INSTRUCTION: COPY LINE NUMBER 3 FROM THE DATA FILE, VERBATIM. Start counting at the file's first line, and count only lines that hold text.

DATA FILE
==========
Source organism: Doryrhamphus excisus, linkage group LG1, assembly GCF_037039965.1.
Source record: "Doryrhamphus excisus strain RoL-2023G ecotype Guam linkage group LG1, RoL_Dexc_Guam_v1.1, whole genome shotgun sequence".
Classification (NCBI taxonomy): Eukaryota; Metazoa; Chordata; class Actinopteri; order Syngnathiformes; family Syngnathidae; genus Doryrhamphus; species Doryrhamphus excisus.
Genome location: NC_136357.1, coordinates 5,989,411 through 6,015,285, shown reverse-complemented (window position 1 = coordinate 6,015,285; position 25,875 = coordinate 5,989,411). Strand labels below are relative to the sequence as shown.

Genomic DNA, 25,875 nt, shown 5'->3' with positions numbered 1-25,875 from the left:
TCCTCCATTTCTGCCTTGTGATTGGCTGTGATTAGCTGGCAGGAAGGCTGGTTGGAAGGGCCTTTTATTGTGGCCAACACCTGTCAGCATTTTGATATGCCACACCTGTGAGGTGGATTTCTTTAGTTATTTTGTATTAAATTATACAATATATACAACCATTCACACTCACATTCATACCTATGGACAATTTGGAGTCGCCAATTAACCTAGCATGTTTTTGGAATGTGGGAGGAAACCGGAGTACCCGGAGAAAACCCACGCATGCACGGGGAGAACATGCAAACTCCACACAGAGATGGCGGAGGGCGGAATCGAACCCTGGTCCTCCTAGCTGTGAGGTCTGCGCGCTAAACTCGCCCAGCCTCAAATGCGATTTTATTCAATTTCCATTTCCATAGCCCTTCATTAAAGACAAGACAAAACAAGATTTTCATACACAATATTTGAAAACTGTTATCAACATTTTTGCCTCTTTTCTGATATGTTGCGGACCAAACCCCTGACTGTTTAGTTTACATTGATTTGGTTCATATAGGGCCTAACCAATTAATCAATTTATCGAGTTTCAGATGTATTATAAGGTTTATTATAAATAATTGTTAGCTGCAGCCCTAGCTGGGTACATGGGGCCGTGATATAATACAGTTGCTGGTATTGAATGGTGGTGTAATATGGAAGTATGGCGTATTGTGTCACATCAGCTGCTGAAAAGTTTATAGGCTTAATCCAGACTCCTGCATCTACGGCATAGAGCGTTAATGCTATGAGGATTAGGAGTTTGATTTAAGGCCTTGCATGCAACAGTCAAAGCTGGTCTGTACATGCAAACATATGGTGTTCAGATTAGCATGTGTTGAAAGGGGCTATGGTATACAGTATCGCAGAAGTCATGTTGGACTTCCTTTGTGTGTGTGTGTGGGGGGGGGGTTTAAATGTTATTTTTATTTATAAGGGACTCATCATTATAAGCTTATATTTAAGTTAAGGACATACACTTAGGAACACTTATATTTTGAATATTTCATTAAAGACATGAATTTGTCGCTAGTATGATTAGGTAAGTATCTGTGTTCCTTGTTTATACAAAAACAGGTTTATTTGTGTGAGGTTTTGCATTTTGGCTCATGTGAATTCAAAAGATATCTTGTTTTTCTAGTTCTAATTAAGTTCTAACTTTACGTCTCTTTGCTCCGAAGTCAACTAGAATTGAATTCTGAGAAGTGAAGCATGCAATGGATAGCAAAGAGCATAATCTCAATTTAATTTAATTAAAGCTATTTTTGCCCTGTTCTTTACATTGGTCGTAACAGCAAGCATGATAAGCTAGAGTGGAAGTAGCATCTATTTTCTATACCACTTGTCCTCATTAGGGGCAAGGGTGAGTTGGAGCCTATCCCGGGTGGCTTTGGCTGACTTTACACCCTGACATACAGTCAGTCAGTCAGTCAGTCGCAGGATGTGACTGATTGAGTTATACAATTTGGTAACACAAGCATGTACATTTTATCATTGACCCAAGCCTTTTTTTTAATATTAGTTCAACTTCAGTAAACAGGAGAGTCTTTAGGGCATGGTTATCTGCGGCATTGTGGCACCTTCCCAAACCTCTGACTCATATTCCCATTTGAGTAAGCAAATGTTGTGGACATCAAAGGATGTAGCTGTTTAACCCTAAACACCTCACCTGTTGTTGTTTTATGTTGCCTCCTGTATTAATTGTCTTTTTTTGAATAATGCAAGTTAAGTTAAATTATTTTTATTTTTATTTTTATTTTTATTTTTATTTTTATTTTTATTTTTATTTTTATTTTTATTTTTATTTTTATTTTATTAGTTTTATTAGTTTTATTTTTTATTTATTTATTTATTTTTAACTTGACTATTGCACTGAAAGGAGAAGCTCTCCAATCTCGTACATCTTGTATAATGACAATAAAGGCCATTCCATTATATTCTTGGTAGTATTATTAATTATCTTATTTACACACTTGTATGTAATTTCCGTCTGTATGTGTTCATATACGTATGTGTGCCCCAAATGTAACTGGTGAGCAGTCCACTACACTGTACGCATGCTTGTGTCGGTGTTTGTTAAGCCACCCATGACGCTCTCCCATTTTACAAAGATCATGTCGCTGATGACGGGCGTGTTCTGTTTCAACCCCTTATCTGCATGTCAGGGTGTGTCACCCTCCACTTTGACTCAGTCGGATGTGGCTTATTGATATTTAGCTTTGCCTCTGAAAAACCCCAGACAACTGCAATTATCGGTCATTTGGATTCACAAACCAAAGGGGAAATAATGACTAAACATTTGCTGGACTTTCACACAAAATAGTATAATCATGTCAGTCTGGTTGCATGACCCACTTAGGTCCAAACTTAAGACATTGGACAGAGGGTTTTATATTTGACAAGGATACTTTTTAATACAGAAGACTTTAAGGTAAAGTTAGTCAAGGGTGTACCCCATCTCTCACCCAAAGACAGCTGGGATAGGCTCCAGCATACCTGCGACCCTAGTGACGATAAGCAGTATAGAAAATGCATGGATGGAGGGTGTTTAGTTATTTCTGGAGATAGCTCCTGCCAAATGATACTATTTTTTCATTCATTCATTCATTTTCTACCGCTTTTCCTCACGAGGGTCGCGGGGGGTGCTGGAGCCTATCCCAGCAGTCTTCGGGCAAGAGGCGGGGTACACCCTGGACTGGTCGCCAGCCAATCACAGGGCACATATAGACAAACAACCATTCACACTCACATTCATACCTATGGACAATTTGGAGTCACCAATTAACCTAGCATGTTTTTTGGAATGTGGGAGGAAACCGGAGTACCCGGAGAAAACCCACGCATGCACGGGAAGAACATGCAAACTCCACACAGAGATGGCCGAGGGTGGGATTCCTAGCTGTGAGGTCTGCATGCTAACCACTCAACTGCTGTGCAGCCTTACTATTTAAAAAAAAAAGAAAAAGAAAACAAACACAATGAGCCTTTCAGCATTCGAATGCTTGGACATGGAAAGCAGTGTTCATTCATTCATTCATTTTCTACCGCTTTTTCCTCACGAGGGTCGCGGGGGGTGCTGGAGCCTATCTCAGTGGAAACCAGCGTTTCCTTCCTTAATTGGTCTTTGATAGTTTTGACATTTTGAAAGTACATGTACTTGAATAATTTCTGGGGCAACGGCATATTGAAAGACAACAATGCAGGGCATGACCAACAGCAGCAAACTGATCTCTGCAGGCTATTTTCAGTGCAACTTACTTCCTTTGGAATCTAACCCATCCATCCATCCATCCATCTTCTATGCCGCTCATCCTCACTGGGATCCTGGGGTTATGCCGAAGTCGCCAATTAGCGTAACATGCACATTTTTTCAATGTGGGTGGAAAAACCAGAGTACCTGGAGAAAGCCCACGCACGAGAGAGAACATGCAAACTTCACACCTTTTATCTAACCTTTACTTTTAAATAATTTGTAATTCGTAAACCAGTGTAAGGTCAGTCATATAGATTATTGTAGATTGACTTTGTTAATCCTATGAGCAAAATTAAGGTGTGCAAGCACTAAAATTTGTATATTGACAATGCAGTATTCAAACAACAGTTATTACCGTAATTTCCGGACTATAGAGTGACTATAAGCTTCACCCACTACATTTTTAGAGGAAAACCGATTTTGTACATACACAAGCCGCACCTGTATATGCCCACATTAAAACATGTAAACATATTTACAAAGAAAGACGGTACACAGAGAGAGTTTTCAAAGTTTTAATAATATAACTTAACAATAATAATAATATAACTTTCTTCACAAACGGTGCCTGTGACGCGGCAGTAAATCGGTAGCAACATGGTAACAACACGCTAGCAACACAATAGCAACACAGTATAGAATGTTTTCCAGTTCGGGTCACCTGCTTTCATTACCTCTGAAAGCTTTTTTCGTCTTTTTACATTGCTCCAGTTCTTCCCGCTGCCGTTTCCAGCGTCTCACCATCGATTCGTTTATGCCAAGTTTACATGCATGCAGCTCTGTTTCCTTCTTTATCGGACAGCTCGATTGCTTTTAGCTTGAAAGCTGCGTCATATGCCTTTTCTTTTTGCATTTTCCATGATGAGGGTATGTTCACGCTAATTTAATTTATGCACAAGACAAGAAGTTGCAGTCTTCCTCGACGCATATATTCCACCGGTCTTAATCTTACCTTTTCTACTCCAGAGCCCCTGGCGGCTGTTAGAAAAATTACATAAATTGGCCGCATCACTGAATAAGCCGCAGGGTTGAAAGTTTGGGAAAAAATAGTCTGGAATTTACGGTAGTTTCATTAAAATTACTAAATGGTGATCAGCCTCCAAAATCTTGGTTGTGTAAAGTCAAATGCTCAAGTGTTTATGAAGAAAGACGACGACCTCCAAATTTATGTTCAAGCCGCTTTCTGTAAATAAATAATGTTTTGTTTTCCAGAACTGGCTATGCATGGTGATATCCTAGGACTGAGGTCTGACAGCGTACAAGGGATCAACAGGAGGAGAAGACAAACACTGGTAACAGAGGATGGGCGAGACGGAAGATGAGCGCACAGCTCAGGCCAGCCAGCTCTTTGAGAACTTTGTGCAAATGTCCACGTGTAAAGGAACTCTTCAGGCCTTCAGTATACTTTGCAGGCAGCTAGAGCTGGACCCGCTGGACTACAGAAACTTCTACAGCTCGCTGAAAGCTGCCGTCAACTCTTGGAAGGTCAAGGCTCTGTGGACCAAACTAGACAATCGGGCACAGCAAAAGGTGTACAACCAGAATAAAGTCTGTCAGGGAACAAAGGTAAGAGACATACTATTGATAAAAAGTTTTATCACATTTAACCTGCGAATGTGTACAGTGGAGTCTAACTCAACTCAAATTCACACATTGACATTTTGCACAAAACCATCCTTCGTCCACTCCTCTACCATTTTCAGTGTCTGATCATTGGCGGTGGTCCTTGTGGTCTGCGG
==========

Classification (NCBI taxonomy): Eukaryota; Metazoa; Chordata; class Actinopteri; order Syngnathiformes; family Syngnathidae; genus Doryrhamphus; species Doryrhamphus excisus.